Guidelines for Helping Students in Distress

Each person has their own style of approaching and responding to others. There is not just one correct procedure for dealing with a student who is distressed. Listed below are some suggestions for helping the student.

Talk to the student - Let the student know you are concerned and ask if they are feeling distressed.

Be accepting and non-judgmental - Help them determine what the problem might be without minimizing their feelings or judging them for feeling distressed.

Reinforce the student for confiding in you - Acknowledge your recognition that they are hurting.

Know your limits as a helper - If while talking with the distressed student you find yourself unable to give further advice or you sense that the person needs much more time then you can give or requires much deeper exploration of the problem area it is important that you indicate in a calm, gentle, direct manner that professional assistance may be needed to deal with the problem, and assist them in finding the help they need.

Guidelines for Helping a Student Who May Be Suicidal

If you are worried that a student may be considering suicide, it is alright to directly ask them if they are thinking about killing themselves. Professionals assess suicide, in part, by asking:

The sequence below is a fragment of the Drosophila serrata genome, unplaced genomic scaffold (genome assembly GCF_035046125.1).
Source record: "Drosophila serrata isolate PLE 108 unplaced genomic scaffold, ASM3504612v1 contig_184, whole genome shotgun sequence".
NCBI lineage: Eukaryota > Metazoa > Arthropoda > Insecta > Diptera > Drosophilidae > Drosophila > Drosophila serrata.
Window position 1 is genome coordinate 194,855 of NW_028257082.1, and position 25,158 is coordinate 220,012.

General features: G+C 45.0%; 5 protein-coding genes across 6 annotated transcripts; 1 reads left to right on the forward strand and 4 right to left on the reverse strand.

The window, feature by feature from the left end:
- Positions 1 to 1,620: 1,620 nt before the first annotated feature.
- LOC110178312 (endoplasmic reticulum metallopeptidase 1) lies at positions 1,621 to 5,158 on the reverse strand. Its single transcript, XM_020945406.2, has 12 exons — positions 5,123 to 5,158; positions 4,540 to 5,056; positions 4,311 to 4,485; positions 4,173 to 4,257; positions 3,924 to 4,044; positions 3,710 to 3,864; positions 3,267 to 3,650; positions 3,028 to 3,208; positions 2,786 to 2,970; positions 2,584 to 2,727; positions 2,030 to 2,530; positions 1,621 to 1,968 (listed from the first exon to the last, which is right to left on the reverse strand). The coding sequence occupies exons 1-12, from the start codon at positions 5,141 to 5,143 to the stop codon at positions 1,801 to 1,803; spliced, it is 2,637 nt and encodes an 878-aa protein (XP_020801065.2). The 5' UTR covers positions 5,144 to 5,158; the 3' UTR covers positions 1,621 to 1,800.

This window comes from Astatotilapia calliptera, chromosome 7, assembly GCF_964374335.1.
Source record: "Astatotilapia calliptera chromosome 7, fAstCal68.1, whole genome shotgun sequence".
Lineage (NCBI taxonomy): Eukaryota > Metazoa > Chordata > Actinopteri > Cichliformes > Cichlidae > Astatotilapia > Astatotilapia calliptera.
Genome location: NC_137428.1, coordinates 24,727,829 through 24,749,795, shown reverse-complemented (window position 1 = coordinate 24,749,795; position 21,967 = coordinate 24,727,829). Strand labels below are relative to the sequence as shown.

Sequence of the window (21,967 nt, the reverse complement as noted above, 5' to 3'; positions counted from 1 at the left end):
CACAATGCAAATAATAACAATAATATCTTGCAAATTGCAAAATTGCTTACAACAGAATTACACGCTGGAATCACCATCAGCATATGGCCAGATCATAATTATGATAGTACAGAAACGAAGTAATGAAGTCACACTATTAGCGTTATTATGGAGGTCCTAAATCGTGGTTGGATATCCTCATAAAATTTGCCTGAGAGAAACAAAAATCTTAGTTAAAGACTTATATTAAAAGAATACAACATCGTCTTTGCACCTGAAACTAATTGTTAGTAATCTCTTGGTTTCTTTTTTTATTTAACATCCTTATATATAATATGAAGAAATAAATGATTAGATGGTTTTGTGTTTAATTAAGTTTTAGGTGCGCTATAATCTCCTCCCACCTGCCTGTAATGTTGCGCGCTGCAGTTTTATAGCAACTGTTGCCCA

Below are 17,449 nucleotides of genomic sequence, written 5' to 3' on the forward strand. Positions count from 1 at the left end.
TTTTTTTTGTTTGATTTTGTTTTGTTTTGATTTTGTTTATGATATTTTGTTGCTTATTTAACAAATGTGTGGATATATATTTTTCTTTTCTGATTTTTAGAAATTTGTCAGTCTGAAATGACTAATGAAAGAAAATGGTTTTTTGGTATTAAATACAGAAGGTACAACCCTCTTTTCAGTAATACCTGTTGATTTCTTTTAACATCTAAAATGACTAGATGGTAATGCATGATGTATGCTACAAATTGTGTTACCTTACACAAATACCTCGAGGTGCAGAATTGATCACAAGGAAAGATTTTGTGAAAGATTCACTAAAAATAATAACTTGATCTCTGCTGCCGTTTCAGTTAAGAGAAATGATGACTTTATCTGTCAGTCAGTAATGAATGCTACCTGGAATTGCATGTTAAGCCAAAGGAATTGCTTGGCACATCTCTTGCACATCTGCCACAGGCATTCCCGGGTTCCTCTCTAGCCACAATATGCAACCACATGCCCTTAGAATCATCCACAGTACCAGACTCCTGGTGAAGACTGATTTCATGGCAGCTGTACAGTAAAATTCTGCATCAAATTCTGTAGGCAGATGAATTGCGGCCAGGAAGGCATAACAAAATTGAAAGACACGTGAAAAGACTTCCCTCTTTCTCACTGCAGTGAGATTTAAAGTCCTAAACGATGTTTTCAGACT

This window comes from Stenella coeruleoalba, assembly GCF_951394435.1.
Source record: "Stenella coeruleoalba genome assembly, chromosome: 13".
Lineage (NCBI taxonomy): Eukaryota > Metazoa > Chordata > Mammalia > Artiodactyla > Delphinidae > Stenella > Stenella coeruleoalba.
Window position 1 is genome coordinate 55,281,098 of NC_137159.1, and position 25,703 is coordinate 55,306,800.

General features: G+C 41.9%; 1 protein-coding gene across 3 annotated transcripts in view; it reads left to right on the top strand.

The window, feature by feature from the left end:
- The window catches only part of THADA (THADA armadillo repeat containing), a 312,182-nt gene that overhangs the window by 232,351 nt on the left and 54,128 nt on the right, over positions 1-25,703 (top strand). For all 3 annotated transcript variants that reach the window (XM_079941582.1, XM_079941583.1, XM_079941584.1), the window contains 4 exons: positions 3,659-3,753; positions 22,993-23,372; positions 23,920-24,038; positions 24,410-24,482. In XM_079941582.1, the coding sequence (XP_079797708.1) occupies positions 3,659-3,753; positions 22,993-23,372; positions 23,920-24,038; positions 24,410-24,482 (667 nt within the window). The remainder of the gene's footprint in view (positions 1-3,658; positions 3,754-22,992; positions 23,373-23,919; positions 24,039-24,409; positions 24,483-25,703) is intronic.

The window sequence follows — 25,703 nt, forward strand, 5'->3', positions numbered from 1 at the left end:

a) Do they have a plan? - Exactly how will they do it? Do they have access to a means such as pills or a weapon?

b) Have they selected a time and place to carry out the plan?

c) Have they ever attempted suicide before? If yes, how and when.

The more specific and lethal the plan is and the greater the ability to carry out the plan, the higher the risk for a successful suicide. Do not be afraid to ask these questions. For people who are considering suicide these questions will not bring about new ideas. Most people who are suicidal are more than willing to discuss their plan.

Please remember that if you are uncomfortable or have any questions in dealing with this issue, the best course of action is to consult with the Counseling Center.